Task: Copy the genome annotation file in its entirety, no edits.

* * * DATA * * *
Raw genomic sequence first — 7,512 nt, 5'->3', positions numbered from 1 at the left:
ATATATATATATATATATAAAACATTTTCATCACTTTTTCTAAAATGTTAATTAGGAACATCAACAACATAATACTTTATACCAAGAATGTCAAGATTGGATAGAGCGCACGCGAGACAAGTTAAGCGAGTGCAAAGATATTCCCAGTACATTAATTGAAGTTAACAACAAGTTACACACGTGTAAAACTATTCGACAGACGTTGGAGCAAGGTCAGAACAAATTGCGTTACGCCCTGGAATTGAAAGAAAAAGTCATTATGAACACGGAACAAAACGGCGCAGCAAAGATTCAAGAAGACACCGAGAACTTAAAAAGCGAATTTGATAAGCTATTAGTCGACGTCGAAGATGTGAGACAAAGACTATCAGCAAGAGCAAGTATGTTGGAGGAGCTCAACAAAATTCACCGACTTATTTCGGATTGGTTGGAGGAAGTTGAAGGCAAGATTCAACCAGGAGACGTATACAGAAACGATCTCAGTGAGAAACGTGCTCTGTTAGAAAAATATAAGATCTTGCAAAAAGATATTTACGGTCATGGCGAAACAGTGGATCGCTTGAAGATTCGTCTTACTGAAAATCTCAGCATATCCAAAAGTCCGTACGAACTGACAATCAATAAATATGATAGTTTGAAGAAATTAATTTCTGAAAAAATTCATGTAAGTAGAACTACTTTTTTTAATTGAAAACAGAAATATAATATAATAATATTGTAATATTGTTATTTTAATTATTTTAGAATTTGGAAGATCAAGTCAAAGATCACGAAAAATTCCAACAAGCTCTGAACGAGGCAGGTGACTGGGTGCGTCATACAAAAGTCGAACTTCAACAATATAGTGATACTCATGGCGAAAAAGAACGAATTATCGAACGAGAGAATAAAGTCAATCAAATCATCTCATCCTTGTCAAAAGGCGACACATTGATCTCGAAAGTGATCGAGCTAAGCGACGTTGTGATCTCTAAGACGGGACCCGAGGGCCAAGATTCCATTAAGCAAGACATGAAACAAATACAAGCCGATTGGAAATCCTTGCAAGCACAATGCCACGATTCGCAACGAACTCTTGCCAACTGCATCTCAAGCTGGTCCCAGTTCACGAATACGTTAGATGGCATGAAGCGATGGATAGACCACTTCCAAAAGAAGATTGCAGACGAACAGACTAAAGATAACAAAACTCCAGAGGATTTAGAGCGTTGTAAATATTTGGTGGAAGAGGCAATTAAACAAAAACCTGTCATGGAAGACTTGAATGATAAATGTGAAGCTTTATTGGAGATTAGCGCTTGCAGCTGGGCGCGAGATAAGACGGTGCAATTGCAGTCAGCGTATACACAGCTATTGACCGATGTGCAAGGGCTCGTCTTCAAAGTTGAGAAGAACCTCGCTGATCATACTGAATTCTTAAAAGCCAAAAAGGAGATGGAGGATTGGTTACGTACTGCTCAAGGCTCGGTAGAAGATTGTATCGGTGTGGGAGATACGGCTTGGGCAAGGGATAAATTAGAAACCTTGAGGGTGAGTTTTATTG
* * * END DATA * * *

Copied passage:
Raw genomic sequence first — 7,512 nt, 5'->3', positions numbered from 1 at the left:
ATATATATATATATATATAAAACATTTTCATCACTTTTTCTAAAATGTTAATTAGGAACATCAACAACATAATACTTTATACCAAGAATGTCAAGATTGGATAGAGCGCACGCGAGACAAGTTAAGCGAGTGCAAAGATATTCCCAGTACATTAATTGAAGTTAACAACAAGTTACACACGTGTAAAACTATTCGACAGACGTTGGAGCAAGGTCAGAACAAATTGCGTTACGCCCTGGAATTGAAAGAAAAAGTCATTATGAACACGGAACAAAACGGCGCAGCAAAGATTCAAGAAGACACCGAGAACTTAAAAAGCGAATTTGATAAGCTATTAGTCGACGTCGAAGATGTGAGACAAAGACTATCAGCAAGAGCAAGTATGTTGGAGGAGCTCAACAAAATTCACCGACTTATTTCGGATTGGTTGGAGGAAGTTGAAGGCAAGATTCAACCAGGAGACGTATACAGAAACGATCTCAGTGAGAAACGTGCTCTGTTAGAAAAATATAAGATCTTGCAAAAAGATATTTACGGTCATGGCGAAACAGTGGATCGCTTGAAGATTCGTCTTACTGAAAATCTCAGCATATCCAAAAGTCCGTACGAACTGACAATCAATAAATATGATAGTTTGAAGAAATTAATTTCTGAAAAAATTCATGTAAGTAGAACTACTTTTTTTAATTGAAAACAGAAATATAATATAATAATATTGTAATATTGTTATTTTAATTATTTTAGAATTTGGAAGATCAAGTCAAAGATCACGAAAAATTCCAACAAGCTCTGAACGAGGCAGGTGACTGGGTGCGTCATACAAAAGTCGAACTTCAACAATATAGTGATACTCATGGCGAAAAAGAACGAATTATCGAACGAGAGAATAAAGTCAATCAAATCATCTCATCCTTGTCAAAAGGCGACACATTGATCTCGAAAGTGATCGAGCTAAGCGACGTTGTGATCTCTAAGACGGGACCCGAGGGCCAAGATTCCATTAAGCAAGACATGAAACAAATACAAGCCGATTGGAAATCCTTGCAAGCACAATGCCACGATTCGCAACGAACTCTTGCCAACTGCATCTCAAGCTGGTCCCAGTTCACGAATACGTTAGATGGCATGAAGCGATGGATAGACCACTTCCAAAAGAAGATTGCAGACGAACAGACTAAAGATAACAAAACTCCAGAGGATTTAGAGCGTTGTAAATATTTGGTGGAAGAGGCAATTAAACAAAAACCTGTCATGGAAGACTTGAATGATAAATGTGAAGCTTTATTGGAGATTAGCGCTTGCAGCTGGGCGCGAGATAAGACGGTGCAATTGCAGTCAGCGTATACACAGCTATTGACCGATGTGCAAGGGCTCGTCTTCAAAGTTGAGAAGAACCTCGCTGATCATACTGAATTCTTAAAAGCCAAAAAGGAGATGGAGGATTGGTTACGTACTGCTCAAGGCTCGGTAGAAGATTGTATCGGTGTGGGAGATACGGCTTGGGCAAGGGATAAATTAGAAACCTTGAGGGTGAGTTTTATTG